“Lots of people knew Duncan Macpherson, so what qualifies me to write a book about him, other than the fact that I admired him and am still standing?” asks Terry Mosher, in his new biography of the artist. “Well, no one else seems to be doing it.” Macpherson, who was arguably Canada’s most important political cartoonist, was also a mentor to Mosher (the well-known political cartoonist who goes by Aislin). “I consider this work to be a bit of payback for the great professional advice he gave me back in the 1970s when we became friends,” he says. In this excerpt from ‘Professional Heckler: The Life and Art of Duncan Macpherson’, Mosher looks at Macpherson’s years at Maclean’s in the 1950s, where he worked before joining the Toronto Star.
By the mid-1950s, Duncan Macpherson had started doing a lot of work for Maclean’s magazine, illustrating fiction pieces, and painting the occasional cover, as he did for the 1957 Christmas issue. The magazine had wanted to feature a star-filled view of Montreal from the vantage point of the cross atop Mount Royal, with the glowing city lying below in the background.
In a world before Google, illustrators had to do a lot of actual legwork to research their subjects. Macpherson rarely worked from photographs, preferring to prepare rough sketches on site for use as source material back in the studio. For this Maclean’s job, Macpherson took the train from Toronto to Montreal. He then walked up Mount Royal with the idea that this would give him the best bird’s-eye view of the city. Spotting the CBC/Radio-Canada transmission tower, Montreal’s highest structure, he thought he might as well climb it. He had got a very little distance in his climb before acknowledging it was a dangerous idea, so he abandoned the attempt. Macpherson then walked back down Mount Royal to reconnoiter, and soon decided the top of the new Montreal General Hospital would suit. He was fortunate to find an access point to the roof, and a convenient spot among the vents to sketch a series of cityscapes. During the overnight train ride back to Toronto, he assembled those sketches into a rough layout, and the next morning, returned to his studio to paint the final illustration. When he arrived at Maclean’s with the canvas, the paint was still wet.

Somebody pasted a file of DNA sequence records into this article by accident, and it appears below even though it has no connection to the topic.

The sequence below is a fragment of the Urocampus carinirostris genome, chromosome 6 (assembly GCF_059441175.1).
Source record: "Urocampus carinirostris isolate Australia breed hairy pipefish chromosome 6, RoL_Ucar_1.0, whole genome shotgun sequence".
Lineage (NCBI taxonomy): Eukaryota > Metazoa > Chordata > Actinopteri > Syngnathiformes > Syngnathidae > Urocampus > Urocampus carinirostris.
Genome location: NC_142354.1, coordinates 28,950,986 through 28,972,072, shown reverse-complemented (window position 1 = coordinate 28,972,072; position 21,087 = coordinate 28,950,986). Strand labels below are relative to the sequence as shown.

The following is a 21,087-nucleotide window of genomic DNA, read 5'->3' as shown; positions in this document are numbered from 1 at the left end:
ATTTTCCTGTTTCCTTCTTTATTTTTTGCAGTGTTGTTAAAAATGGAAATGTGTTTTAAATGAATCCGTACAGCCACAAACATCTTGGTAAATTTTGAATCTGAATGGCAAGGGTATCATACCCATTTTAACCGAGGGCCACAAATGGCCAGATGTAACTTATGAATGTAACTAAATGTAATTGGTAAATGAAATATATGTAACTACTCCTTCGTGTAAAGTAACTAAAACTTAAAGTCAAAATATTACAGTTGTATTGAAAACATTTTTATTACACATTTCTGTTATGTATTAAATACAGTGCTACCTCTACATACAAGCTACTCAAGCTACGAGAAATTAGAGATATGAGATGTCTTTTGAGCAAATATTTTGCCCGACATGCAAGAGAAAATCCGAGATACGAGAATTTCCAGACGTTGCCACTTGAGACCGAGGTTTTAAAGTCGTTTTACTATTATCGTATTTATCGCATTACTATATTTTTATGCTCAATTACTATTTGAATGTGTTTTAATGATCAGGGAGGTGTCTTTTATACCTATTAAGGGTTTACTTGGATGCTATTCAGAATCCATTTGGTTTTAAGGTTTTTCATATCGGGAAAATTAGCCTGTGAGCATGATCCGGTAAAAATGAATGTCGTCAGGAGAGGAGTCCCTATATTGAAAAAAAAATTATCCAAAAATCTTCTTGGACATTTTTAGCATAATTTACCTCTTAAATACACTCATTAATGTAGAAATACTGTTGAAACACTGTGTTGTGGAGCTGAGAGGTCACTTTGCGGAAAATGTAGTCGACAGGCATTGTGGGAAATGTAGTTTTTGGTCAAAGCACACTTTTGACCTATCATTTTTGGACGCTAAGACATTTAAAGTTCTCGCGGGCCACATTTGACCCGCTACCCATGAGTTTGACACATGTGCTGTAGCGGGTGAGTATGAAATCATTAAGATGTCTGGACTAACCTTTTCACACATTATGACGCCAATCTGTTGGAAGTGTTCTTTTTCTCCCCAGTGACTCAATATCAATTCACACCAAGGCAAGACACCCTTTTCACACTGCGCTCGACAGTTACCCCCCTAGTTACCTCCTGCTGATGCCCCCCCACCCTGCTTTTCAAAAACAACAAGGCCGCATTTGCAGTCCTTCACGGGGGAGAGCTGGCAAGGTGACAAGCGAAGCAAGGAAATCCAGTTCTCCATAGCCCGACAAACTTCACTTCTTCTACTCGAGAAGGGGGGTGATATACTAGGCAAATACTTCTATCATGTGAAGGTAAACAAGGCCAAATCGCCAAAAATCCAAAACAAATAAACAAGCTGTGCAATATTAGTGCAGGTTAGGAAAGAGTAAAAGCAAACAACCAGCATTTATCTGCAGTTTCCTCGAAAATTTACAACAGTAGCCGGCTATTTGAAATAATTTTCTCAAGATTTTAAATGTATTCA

As always, Macpherson had delivered: on brief and on time.
In his journal, he explained that, “… the Montreal Standard had paid very well in comparison to Maclean’s. However, Maclean’s was coming on like gangbusters with a first rate lineup of authors: Robert Thomas Allen, W.O. Mitchell, McKenzie Porter, Blair Fraser, Sid Katz, June Callwood and others. Another early and regular feature was “Jasper”, a panel cartoon by Simpkins. If ever there was an all-Canadian panel cartoon, that was it.”
Macpherson had actually preferred working for the Standard, because he had more freedom there, and the atmosphere felt a loss less buttoned-up than in Toronto. Still, working for Maclean’s suited him very well. At the corner of Dundas Street and University Avenue, it was close to home—not a train-ride away in Montreal—and the magazine had two great art directors in Gene Aliman and his assistant, Des English.
Christina McCall was a great Canadian journalist, who, with her husband Stephen Clarkson, wrote a much-lauded biography of Pierre Trudeau (Trudeau and Our Times). In an introduction to Macpherson’s 1978 collection of cartoons, she recalled an enlightening conversation with Duncan when she was a 22-year-old researcher at Maclean’s. “I was just out of university—earnest, ambitious and in awe of managing editor, Pierre Berton.”